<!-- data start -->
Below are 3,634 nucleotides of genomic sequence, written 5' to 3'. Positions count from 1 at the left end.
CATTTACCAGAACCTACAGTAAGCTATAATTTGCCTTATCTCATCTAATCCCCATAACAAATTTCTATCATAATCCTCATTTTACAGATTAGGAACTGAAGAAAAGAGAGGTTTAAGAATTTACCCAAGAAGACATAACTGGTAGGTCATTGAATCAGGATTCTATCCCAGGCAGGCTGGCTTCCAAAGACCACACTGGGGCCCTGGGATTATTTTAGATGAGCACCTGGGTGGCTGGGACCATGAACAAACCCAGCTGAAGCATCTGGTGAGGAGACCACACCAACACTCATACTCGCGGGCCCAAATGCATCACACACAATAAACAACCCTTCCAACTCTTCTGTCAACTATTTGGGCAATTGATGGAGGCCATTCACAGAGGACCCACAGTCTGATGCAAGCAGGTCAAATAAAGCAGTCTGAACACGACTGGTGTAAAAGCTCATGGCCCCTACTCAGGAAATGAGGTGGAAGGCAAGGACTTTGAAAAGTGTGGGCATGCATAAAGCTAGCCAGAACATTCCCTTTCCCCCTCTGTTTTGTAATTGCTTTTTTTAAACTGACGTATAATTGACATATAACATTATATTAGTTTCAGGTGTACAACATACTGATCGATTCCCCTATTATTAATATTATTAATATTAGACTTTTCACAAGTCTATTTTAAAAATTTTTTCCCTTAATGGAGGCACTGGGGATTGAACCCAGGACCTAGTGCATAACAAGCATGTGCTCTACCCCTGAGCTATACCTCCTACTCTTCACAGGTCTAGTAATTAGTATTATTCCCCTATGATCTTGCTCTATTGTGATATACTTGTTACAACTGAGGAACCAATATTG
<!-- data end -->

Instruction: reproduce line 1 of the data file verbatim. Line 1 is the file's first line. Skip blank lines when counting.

Below are 3,634 nucleotides of genomic sequence, written 5' to 3'. Positions count from 1 at the left end.